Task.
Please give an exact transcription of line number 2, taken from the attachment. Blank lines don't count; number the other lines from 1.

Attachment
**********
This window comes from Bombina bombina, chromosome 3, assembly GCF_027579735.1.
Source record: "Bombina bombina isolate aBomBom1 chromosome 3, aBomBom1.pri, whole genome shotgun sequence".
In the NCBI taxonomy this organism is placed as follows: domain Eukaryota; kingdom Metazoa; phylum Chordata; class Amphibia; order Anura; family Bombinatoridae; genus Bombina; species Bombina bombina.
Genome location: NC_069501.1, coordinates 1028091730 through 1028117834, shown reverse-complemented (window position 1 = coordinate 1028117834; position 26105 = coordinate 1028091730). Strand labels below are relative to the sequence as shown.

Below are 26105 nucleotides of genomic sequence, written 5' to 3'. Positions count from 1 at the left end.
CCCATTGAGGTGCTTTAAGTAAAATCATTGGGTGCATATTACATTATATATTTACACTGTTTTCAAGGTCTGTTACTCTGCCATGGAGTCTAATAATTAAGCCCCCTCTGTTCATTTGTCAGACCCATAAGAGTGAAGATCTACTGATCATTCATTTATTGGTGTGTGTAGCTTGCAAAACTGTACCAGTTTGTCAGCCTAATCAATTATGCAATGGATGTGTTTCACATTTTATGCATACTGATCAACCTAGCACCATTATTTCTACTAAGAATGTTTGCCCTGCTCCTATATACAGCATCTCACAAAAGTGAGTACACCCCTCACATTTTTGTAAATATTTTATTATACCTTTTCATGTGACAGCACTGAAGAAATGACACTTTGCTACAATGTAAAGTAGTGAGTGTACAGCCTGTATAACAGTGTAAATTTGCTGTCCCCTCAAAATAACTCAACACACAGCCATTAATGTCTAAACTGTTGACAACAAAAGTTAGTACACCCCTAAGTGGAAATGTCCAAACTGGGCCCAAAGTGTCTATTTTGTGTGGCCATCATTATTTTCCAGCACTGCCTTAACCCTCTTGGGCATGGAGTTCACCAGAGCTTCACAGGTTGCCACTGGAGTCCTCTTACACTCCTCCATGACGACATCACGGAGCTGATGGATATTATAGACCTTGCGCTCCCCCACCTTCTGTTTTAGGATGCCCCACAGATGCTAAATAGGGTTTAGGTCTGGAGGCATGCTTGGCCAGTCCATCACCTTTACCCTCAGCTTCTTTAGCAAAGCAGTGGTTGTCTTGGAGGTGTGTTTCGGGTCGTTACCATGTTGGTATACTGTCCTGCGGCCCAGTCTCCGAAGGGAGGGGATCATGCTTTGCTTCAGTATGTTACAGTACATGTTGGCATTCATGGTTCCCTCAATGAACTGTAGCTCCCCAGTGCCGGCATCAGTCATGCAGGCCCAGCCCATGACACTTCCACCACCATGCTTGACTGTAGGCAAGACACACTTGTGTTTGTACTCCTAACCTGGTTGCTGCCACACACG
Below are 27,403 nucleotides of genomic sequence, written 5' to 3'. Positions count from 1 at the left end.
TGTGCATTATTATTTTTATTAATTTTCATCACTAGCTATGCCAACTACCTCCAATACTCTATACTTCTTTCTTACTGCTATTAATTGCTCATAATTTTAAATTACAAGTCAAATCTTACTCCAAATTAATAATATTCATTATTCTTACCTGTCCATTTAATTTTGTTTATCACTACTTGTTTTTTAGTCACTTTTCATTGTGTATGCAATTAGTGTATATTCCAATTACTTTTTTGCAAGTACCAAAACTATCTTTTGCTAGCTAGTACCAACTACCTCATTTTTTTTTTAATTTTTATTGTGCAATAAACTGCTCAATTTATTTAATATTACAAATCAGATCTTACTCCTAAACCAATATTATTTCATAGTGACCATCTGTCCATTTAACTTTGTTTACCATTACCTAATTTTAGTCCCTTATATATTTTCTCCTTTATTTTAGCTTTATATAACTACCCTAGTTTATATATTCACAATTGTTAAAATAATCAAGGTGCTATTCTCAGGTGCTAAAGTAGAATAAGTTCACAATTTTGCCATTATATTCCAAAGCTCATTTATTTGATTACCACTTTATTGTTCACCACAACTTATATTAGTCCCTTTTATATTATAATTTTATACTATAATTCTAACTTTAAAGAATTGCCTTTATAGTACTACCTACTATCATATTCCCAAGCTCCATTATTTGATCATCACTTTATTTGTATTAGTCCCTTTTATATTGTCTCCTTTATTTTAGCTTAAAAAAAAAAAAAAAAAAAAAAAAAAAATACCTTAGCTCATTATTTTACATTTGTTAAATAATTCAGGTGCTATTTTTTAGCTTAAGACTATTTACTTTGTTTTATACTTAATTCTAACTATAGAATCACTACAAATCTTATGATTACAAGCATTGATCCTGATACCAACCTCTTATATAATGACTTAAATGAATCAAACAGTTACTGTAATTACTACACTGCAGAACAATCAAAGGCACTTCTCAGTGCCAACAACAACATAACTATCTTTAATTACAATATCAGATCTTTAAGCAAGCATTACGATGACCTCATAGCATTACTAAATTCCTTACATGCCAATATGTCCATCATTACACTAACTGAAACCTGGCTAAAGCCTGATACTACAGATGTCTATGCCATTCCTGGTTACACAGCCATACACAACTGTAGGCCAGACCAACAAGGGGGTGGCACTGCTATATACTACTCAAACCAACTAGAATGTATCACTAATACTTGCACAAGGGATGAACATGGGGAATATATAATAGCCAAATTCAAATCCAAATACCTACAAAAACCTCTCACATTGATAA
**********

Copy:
Source record: "Bombina bombina isolate aBomBom1 chromosome 3, aBomBom1.pri, whole genome shotgun sequence".